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My Notes on Massive Open Online Course:
Greek and Roman Mythology
This course focuses on the myths of ancient Greece and Rome as a way of exploring the nature of myth and the function it plays for individuals, societies, and nations.
Notes on 9 Lectures I Watched in This Course:
Myth, History, and Virgil
The Aeneid as Roman National Identity Narrative
The Journey of Aeneas
On Reading Vergil
Aeneid: The Odyssey with a Virgilian Twist
Aeneas, Laocoon, and the Trojan Horse
Disguised Odysseus Meets Eumaeus
Telemachus and Theoclymenus
Odysseus and Circe
1 Vocabulary Words I Learned in this Course:
palladium, n. [pah-LAY-dee-um] in Greek and Roman mythology, the palladium was a cult image of great antiquity on which the safety of Troy and later Rome was said to depend, the wooden statue of Pallas (Greek Athena or Roman Minerva) that Odysseus and Diomedes stole from the citadel of Troy and which was later taken to the future site of Rome by Aeneas, in English, since around 1600, the word palladium has been used figuratively to mean anything believed to provide protection or safety, and in particular in Christian contexts a sacred relic or icon believed to have a protective role in military contexts for a whole city, people or nation  "The Greeks built the horse because they understood from Athena that she was very angry with them for stealing the Palladium."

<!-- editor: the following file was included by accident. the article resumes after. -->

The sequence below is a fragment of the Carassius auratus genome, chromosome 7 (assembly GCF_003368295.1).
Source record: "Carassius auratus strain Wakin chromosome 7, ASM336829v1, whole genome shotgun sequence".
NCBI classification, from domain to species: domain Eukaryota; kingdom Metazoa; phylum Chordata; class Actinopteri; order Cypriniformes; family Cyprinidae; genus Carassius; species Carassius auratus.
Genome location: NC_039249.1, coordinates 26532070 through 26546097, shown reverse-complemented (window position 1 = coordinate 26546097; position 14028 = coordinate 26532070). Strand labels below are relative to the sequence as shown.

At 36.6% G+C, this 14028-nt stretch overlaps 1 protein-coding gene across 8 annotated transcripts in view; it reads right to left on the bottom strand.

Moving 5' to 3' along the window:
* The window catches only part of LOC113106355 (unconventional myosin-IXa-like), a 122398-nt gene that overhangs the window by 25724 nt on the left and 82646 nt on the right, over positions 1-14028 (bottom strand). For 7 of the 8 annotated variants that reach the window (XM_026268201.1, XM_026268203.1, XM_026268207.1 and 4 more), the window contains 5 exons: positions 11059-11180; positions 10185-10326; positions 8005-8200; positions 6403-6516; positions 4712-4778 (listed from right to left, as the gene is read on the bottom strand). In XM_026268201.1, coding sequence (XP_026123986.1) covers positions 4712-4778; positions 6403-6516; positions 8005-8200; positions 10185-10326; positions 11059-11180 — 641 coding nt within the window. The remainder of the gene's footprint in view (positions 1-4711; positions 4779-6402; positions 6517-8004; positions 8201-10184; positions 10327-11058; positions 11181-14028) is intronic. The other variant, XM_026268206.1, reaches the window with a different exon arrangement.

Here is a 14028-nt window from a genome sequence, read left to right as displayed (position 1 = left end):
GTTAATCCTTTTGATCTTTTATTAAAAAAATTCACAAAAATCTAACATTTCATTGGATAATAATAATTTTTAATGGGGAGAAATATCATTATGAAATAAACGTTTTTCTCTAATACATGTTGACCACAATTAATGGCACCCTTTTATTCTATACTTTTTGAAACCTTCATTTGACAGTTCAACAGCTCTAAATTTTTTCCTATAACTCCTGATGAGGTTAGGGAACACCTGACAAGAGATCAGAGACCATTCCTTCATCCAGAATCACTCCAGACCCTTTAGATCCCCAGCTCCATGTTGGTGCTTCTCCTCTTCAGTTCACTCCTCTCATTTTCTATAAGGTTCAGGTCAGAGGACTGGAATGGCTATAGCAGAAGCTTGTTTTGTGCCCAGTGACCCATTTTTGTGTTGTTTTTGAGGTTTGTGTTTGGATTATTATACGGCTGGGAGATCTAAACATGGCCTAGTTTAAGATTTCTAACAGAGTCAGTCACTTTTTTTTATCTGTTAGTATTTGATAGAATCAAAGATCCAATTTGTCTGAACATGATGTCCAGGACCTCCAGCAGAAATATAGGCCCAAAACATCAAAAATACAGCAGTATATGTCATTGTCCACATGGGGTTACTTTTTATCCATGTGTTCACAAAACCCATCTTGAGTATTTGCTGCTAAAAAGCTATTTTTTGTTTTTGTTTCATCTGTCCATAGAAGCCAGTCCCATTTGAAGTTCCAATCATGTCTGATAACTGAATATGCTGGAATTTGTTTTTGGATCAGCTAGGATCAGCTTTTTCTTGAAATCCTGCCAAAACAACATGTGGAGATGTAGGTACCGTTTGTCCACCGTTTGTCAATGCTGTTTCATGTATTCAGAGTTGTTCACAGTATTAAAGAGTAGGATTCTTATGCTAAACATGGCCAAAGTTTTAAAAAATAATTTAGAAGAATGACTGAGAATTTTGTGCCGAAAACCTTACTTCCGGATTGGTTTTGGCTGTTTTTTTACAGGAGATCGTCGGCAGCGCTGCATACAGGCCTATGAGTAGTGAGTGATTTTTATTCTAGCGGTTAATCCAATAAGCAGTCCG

1 Flashcards I Recorded in this Course:
who as Laocoon
[lay-AHK-oh-wahn], trid to warn Aeneas of the Trojan Horse